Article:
Realizing Color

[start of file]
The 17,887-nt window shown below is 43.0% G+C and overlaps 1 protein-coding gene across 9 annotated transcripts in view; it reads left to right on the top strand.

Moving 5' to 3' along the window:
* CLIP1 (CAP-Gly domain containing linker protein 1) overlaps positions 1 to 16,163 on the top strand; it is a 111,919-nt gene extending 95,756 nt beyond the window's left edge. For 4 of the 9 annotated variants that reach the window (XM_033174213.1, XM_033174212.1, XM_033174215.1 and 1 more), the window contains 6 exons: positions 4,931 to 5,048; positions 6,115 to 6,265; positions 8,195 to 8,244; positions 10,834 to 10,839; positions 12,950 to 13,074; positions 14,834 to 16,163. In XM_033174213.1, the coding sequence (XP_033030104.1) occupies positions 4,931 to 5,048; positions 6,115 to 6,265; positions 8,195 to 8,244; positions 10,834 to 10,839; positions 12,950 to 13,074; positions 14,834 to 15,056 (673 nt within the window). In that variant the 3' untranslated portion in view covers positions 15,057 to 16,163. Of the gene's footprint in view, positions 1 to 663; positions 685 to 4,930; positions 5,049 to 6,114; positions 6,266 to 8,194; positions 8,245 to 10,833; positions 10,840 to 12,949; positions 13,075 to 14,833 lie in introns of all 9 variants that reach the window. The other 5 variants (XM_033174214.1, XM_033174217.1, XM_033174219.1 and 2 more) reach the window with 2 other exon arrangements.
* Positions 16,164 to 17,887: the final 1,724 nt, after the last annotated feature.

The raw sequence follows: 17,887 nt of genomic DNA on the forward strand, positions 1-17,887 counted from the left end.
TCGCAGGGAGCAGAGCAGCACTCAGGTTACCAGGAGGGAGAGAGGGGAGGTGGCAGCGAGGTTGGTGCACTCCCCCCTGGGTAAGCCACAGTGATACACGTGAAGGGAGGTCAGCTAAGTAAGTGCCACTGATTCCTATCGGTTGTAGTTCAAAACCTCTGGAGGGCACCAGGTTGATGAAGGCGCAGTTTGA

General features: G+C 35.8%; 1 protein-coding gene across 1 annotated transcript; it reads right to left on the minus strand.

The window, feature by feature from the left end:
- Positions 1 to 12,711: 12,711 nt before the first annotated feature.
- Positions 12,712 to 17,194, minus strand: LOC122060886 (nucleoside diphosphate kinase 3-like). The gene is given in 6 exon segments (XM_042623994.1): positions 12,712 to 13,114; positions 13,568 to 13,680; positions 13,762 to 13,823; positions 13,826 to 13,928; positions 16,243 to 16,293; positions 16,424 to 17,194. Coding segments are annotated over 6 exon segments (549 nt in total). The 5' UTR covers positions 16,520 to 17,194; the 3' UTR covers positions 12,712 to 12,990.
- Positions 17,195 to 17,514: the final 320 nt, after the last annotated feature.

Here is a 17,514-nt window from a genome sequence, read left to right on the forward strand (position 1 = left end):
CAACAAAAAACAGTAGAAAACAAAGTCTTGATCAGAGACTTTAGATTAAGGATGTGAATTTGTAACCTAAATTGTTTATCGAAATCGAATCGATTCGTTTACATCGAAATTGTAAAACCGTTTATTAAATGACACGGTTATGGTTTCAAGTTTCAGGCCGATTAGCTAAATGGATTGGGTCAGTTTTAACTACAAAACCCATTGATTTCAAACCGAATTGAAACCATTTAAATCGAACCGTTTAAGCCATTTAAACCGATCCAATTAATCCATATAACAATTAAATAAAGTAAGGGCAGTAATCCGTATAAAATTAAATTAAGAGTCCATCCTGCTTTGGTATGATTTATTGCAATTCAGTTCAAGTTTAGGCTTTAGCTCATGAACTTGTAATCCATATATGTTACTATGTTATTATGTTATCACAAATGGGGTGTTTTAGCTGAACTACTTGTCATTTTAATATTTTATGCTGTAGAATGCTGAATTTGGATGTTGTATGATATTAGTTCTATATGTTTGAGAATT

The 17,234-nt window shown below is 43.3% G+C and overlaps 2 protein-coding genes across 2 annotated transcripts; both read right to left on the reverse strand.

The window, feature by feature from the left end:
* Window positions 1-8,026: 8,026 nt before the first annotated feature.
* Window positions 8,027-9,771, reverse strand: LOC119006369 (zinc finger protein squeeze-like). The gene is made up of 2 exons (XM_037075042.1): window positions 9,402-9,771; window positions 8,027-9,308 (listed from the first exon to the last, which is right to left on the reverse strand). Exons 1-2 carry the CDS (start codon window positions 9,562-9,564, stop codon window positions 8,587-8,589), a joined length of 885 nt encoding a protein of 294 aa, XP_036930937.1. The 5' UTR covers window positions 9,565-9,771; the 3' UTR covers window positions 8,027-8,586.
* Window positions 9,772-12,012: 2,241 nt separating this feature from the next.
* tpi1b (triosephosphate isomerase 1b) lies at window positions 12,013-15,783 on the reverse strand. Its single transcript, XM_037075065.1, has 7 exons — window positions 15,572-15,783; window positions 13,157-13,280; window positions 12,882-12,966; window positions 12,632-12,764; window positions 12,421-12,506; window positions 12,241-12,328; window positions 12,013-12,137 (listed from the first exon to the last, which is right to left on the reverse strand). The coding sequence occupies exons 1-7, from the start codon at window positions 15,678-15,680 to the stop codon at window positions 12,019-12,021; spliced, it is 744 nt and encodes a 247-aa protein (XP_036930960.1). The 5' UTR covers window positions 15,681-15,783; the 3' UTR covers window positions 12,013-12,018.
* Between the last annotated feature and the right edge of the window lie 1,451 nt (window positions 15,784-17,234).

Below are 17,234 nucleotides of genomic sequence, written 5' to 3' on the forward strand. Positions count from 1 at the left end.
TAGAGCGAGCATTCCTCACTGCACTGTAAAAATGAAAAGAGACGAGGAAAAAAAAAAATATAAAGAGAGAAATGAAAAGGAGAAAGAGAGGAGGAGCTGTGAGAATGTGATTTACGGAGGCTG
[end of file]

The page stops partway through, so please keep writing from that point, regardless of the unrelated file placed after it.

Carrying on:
James’s artistry has taught me (Dena, of course) so much about apprehending the beauty around me. He shows me the world through his photos, which also trains my eye to linger on line and shadow, contrast and texture. He’s also one hell of a color schemer, and our very own S/V S.N. Cetacea needed a color reboot. We did the green and beige thing on Nomad, plus this hull just begs for something more…intense. In addition, the wood on the toerail and under the green strip had thirty-six years of weathering and rough cleaning. It didn’t just need spiffing up; it had to be repaired. If you look at the top right of the picture above, you’ll see that there are fastener heads poking up above the level of the wood. Those began life snuggled under bungs. They haven’t worked their way up. The wood has been worn down by at least…oh…four to six millimeters? The scarf (where the two pieces of wood are mated together with a jagged joint) was structurally unsound. My challenge was to salvage a terribly thinned rail and stop the degradation. My desire was to make it beautiful in the end. After I removed the bolts reinforcing the scarfs, I worked West System’s awkwardly named G/flex 650 epoxy into the holes and between the two pieces of wood. A pleasingly ample amount squeezed out when I applied the clamp. I slathered the rest of the damaged wood with more epoxy than it needed on the first round with the plan of sanding it down even. That worked! And then I thickened batch after batch of G/flex with colloidal silica and applied it with every tool at my disposal: mixing stick, spreader, and hands. I used my hands because the rough cleaning I mentioned above had[…]

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